# for a comment per line.
<#
For lengthy comments per code section.
#>

Do not use positional parametrization

In the command line for executing scripts, always add the parameter per value. Do not assume the position of data in the command dictates the parameter. For example, use -h for hostname.

Use a header for writing multiple scripts

Create a header in your code to reuse throughout your scripts. The header could include example code and code comments for:

  • A listed of exit codes
  • Set variables for return metrics commonly used in your scripts
  • Use code to determine if you are testing code on the target server or the Orion system

    For example, the following PowerShell code returns a message identifying if the server is a test system or the Orion server:

    File:Success_Center/Reusable_content_-_InfoDev/SAM_Template_Reuse/SAM-Admin-MT/020/powershell-example-header.png

    Additionally, you could add a step to save the code if not on the Orion server.

Use SolarWinds macros

When using SolarWinds macros, consider assigning them to named variables in your scripts.

The following SolarWinds macros are available for Linux/Unix, Nagios, Windows Script, and PowerShell script monitors:

  • ${USER}
  • ${PASSWORD}
  • ${PORT}
  • ${Node.SysName}
  • ${Node.Caption}
  • ${Node.DNS} - Use this instead of ${IP}.
  • ${Node.ID}
  • ${Component.ID}
  • ${Component.Name}
  • ${Application.Id}
  • ${Application.Name}
  • ${Application.TemplateId
  • ${Threshold.Warning}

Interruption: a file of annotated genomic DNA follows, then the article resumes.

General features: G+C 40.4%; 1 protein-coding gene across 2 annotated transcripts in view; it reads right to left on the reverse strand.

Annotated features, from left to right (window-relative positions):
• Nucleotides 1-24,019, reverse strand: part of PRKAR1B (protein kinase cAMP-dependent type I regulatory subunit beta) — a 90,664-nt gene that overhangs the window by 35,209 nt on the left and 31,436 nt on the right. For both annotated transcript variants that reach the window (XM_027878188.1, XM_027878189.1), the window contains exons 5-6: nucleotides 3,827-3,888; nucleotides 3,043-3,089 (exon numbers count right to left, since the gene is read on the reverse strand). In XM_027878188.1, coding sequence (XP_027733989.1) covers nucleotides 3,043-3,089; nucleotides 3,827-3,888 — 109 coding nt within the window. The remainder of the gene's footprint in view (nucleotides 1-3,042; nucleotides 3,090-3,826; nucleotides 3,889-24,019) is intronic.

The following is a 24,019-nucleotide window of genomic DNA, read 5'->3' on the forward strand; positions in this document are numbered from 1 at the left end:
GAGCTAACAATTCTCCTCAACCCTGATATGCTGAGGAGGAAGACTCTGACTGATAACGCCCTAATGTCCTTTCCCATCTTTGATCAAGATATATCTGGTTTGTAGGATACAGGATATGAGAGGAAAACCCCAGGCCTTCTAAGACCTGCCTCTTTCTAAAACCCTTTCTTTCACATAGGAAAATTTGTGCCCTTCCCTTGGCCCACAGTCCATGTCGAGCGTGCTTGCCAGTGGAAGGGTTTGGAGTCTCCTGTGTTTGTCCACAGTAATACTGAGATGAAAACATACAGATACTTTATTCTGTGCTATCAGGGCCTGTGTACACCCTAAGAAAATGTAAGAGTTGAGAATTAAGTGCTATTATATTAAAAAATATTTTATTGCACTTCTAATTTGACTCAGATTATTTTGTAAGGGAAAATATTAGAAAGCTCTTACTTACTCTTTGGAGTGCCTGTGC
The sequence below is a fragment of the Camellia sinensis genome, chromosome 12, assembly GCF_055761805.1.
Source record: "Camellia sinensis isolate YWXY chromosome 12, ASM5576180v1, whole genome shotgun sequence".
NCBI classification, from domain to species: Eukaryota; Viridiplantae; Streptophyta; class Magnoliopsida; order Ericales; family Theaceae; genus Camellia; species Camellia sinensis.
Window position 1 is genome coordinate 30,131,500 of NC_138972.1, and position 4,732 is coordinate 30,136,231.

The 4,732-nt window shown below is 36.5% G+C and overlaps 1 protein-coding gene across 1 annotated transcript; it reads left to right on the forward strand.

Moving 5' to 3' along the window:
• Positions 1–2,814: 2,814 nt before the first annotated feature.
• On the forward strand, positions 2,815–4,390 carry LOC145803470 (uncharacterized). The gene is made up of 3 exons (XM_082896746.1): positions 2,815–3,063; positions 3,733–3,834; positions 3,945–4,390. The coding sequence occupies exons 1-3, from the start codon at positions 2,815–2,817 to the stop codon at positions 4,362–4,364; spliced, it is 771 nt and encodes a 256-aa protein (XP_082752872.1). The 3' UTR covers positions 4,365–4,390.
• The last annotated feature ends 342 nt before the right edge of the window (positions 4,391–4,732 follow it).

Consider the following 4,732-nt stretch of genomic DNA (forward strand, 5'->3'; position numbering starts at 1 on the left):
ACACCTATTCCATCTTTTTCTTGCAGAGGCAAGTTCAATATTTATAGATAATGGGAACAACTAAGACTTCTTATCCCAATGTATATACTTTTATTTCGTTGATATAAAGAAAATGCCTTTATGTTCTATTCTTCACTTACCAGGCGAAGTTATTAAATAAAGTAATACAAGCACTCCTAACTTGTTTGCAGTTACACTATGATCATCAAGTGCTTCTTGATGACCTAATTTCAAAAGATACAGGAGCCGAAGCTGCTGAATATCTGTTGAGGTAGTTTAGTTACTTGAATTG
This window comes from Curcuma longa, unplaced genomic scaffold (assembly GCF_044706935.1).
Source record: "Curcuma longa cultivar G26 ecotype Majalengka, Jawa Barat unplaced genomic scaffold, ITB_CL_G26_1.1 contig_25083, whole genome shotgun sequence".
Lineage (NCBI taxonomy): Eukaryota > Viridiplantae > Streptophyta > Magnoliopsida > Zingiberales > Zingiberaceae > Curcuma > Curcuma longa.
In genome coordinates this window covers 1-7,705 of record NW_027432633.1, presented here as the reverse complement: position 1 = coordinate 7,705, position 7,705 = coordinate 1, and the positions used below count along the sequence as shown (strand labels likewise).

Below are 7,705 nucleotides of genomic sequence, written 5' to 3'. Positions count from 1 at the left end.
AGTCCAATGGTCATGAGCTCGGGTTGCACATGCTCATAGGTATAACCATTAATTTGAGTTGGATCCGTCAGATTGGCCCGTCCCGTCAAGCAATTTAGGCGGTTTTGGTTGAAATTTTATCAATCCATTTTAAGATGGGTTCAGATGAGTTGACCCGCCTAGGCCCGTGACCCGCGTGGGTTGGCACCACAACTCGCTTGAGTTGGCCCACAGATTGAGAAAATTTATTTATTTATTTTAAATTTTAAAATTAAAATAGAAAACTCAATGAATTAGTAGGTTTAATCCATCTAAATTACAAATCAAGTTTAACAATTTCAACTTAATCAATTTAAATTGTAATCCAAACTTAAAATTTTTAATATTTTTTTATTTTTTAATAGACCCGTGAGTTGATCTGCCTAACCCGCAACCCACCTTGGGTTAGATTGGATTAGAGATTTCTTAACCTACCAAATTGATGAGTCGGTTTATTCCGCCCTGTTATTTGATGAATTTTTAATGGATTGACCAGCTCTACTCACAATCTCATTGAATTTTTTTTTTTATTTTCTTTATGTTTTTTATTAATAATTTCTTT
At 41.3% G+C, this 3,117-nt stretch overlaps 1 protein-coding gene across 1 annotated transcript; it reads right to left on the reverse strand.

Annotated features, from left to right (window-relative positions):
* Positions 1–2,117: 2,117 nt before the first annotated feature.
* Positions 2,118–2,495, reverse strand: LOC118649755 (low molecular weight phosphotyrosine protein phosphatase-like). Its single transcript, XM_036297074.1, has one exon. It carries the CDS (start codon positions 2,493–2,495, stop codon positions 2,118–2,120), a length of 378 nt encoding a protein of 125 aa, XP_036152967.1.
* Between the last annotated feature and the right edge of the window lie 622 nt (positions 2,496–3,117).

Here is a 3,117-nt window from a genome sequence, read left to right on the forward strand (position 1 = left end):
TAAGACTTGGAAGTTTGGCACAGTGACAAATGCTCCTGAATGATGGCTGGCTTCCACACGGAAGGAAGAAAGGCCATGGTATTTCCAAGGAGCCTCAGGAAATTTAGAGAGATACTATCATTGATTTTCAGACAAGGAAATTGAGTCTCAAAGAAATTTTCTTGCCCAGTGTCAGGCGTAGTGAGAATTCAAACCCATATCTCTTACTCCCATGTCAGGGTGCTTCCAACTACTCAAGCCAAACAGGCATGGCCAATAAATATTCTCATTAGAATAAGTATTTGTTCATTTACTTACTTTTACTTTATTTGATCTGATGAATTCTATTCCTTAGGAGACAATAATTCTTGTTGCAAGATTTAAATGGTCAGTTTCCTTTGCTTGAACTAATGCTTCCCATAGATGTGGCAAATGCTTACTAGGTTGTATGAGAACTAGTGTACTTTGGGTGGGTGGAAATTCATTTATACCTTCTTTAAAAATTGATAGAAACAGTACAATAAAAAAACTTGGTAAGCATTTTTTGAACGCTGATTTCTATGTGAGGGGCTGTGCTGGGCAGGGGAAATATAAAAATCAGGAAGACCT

• ${Threshold.Critical}
  • Node Custom Property Macros ${Node.CustomPropertyName}
  • Application Custom Property Macros ${Application.CustomPropertyName}

For agent monitored nodes, use the macros ${Node.SysName} and ${Node.DNS}. The ${IP} may return a loopback IP before polling starts.

Report status through exit codes

Scripts must report their status by exiting with the appropriate exit code. The exit code is used to report the status of the monitor, displayed in the Orion Web Console.

To correctly create this component monitor, you must first return an exit code which results in an Up (0), Warning (2), or Critical (3) status. When one of these exit codes is received the appropriate dynamic evidence table structure is created and all further exit codes are handled correctly. If the component only returns Down (1) or Unknown (4) on first use, the appropriate dynamic evidence table structure is not created appropriately.

You must test the component monitor after entering the script to properly calibrate the monitor, generate tables, and verify correct communication between the target node, SAM, and the template.

  • 0 - Up
  • 1 - Down
  • 2 - Warning
  • 3 - Critical
  • Any other value - Unknown, for example 4

Multiple options for returning exit code and message

You can return one of multiple options for exit codes and messages using IF/ELSE or case statements for your scripts.

Use error trapping to capture issues

Using error trapping code such as try/catch blocks help capture and report errors. These blocks provide better reporting of an error with detailed information for the issue.

 
Last modified
12:33, 9 May 2017